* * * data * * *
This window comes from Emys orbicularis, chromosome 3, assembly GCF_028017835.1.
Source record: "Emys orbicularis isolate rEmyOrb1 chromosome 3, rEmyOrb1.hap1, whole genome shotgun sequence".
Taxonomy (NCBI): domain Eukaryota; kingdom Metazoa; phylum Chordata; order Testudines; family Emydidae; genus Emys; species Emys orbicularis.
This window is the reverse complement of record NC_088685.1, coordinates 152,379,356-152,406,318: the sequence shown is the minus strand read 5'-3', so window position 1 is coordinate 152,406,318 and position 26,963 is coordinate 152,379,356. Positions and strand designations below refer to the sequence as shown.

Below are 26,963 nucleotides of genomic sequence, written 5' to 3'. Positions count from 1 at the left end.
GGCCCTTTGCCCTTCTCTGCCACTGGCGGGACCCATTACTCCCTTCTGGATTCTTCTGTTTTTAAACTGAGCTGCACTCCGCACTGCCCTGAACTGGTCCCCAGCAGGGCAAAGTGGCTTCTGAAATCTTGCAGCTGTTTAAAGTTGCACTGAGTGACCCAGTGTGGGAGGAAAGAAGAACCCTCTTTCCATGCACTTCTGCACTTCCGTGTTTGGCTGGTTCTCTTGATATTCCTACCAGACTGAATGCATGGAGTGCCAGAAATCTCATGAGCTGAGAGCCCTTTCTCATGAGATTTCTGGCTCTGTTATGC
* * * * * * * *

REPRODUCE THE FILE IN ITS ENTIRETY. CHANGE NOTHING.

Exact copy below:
This window comes from Emys orbicularis, chromosome 3, assembly GCF_028017835.1.
Source record: "Emys orbicularis isolate rEmyOrb1 chromosome 3, rEmyOrb1.hap1, whole genome shotgun sequence".
Taxonomy (NCBI): domain Eukaryota; kingdom Metazoa; phylum Chordata; order Testudines; family Emydidae; genus Emys; species Emys orbicularis.
This window is the reverse complement of record NC_088685.1, coordinates 152,379,356-152,406,318: the sequence shown is the minus strand read 5'-3', so window position 1 is coordinate 152,406,318 and position 26,963 is coordinate 152,379,356. Positions and strand designations below refer to the sequence as shown.

Below are 26,963 nucleotides of genomic sequence, written 5' to 3'. Positions count from 1 at the left end.
GGCCCTTTGCCCTTCTCTGCCACTGGCGGGACCCATTACTCCCTTCTGGATTCTTCTGTTTTTAAACTGAGCTGCACTCCGCACTGCCCTGAACTGGTCCCCAGCAGGGCAAAGTGGCTTCTGAAATCTTGCAGCTGTTTAAAGTTGCACTGAGTGACCCAGTGTGGGAGGAAAGAAGAACCCTCTTTCCATGCACTTCTGCACTTCCGTGTTTGGCTGGTTCTCTTGATATTCCTACCAGACTGAATGCATGGAGTGCCAGAAATCTCATGAGCTGAGAGCCCTTTCTCATGAGATTTCTGGCTCTGTTATGC